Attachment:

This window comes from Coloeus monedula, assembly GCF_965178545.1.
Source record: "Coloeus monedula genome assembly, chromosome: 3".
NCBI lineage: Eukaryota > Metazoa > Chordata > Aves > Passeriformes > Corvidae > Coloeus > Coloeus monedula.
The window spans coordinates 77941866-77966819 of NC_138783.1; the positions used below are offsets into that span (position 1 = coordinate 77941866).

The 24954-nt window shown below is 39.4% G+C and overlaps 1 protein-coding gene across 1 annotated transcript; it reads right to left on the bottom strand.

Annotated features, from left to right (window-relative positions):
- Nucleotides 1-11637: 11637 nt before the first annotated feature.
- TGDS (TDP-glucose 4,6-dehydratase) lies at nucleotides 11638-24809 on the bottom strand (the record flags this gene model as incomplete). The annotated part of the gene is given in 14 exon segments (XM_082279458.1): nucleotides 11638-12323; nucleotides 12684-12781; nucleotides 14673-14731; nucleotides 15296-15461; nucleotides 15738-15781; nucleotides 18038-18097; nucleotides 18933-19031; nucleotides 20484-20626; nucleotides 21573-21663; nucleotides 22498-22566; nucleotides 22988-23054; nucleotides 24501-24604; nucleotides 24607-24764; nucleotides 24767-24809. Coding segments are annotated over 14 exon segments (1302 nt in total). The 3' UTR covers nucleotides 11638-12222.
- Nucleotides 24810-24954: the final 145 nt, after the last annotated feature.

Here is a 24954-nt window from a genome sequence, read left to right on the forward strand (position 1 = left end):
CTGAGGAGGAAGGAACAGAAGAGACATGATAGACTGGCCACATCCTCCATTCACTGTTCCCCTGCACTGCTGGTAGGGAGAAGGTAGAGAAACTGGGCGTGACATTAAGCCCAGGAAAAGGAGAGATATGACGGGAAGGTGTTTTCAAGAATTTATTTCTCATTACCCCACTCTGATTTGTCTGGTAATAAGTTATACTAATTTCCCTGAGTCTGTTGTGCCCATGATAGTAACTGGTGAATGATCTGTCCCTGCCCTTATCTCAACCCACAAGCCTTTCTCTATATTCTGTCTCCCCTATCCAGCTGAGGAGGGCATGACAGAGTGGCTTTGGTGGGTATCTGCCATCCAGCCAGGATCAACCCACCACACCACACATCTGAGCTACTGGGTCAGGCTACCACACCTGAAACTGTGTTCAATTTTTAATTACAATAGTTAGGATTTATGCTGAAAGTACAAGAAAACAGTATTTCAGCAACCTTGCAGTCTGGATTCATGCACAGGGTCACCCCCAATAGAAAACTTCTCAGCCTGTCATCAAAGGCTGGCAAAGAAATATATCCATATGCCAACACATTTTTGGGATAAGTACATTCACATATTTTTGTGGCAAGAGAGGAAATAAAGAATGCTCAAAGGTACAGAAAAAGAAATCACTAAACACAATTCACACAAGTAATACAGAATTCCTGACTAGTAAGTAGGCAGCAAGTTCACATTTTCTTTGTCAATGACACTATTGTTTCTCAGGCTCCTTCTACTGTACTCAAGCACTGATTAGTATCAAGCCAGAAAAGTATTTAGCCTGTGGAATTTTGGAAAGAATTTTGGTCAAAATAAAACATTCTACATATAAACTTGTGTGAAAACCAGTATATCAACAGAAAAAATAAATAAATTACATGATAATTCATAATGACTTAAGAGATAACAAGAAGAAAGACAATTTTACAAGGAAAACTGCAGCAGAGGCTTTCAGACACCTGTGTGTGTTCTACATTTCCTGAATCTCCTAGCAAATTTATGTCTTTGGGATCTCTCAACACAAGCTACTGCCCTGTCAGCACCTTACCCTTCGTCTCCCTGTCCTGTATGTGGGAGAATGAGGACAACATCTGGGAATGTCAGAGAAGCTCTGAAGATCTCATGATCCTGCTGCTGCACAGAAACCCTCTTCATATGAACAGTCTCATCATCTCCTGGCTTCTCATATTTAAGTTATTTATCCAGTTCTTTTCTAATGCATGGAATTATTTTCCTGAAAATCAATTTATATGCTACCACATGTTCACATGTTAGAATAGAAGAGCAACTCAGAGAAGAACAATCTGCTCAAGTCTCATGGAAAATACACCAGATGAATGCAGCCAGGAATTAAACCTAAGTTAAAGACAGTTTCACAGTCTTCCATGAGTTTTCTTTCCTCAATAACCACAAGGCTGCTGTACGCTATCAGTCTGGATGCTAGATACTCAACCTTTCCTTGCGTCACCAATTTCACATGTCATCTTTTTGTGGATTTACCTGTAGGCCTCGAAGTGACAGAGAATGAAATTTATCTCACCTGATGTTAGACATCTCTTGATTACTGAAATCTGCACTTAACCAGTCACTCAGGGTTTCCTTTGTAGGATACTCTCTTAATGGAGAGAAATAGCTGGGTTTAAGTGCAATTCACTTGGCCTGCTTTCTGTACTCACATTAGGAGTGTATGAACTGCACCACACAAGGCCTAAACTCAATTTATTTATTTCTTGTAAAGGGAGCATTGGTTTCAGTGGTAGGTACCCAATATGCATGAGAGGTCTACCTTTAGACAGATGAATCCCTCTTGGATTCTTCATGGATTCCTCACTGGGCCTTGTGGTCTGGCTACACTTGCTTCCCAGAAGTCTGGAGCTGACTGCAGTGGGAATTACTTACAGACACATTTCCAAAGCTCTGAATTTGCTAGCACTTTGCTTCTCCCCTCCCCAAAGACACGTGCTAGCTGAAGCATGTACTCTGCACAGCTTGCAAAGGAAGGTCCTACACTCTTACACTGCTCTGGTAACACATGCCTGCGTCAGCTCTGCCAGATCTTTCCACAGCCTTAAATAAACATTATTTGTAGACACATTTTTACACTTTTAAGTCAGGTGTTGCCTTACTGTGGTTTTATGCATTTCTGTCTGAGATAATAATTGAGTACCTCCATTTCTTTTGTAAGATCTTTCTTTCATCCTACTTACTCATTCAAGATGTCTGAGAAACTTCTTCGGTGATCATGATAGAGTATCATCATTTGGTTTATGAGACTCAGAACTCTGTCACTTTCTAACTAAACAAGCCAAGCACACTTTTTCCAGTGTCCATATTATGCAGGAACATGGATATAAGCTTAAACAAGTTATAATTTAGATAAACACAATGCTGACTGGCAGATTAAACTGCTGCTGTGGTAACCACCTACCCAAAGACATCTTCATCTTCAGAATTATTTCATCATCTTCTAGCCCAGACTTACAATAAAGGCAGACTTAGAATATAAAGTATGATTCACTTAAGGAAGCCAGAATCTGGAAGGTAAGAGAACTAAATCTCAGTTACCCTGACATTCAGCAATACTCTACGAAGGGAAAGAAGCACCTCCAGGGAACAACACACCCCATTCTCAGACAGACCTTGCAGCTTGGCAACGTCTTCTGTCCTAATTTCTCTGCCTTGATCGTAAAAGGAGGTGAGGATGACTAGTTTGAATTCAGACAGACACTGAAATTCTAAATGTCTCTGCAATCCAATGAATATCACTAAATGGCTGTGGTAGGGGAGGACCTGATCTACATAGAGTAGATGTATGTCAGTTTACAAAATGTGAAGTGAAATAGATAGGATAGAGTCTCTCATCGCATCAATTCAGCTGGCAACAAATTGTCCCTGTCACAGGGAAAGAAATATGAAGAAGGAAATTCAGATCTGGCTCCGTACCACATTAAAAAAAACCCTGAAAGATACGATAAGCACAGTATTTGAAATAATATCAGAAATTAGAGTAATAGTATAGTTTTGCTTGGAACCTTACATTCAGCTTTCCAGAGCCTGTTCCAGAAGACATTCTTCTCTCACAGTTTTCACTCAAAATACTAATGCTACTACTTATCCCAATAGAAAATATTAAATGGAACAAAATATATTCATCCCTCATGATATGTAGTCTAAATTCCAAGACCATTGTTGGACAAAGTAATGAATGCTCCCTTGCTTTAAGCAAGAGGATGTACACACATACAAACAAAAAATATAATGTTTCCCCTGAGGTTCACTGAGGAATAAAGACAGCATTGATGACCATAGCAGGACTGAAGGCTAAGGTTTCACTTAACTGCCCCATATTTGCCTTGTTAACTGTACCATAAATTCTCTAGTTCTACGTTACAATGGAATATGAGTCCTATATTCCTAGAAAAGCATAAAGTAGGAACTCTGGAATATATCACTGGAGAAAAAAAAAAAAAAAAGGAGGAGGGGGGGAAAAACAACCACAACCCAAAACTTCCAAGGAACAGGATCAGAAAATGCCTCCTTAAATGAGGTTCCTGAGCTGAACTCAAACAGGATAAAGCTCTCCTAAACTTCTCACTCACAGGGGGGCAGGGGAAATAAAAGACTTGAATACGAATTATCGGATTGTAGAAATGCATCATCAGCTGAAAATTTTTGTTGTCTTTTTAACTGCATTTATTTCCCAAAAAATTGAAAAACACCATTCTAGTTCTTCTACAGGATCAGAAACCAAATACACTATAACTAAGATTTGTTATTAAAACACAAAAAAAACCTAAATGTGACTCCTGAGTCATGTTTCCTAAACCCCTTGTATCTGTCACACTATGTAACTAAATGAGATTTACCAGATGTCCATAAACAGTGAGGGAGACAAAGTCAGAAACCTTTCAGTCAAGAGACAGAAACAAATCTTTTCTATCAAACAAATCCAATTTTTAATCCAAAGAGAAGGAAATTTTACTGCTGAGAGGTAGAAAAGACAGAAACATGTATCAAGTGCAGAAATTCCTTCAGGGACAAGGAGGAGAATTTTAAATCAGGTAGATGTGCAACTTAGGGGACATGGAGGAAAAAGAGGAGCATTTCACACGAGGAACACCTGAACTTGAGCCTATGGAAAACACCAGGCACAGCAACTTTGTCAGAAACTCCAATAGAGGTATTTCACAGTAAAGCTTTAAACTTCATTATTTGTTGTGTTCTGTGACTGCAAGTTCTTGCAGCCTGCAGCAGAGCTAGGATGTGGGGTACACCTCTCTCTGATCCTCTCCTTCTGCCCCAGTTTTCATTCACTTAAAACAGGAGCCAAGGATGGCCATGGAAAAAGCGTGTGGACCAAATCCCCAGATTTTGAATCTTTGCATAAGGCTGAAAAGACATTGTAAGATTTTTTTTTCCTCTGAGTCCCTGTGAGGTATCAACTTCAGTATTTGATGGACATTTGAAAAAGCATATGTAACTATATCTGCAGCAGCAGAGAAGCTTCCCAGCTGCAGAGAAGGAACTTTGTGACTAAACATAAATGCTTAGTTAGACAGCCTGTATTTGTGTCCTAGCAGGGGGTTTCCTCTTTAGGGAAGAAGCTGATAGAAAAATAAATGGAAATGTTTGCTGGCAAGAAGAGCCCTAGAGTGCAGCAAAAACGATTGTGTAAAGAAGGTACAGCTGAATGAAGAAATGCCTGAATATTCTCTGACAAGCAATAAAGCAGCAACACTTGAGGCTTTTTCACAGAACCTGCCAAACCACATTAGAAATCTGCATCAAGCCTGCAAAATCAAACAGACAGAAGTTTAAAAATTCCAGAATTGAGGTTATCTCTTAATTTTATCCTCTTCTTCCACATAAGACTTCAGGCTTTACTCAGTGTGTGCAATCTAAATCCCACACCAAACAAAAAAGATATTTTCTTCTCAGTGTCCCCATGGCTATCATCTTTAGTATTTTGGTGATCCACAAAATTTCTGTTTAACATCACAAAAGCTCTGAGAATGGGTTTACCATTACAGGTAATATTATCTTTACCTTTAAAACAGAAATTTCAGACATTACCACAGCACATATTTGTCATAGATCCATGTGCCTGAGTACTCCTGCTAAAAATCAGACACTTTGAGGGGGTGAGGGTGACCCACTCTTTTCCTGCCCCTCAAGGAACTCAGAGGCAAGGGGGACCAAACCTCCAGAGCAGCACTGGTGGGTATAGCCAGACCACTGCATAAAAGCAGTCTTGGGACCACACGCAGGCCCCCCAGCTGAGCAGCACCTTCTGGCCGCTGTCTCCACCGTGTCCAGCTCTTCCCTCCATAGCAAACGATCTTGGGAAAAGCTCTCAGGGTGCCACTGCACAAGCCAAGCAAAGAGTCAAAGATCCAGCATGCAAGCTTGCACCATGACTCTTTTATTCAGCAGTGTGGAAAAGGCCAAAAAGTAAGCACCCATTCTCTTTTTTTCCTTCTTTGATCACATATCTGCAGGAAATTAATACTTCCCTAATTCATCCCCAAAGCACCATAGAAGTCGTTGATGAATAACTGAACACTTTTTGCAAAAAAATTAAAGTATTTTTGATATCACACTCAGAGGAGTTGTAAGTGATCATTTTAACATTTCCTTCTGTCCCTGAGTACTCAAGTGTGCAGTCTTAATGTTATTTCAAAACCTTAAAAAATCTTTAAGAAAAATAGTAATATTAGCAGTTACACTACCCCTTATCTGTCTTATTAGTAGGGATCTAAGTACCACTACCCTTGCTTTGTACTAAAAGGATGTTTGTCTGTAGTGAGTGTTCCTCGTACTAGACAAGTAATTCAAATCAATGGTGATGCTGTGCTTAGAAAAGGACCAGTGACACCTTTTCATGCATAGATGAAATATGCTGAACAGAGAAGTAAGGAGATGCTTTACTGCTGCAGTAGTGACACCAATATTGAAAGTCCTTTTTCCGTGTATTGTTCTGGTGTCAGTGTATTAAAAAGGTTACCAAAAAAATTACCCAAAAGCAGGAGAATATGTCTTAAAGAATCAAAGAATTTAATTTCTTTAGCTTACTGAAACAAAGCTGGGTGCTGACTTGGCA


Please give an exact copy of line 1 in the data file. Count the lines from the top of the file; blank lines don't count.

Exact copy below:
This window comes from Coloeus monedula, assembly GCF_965178545.1.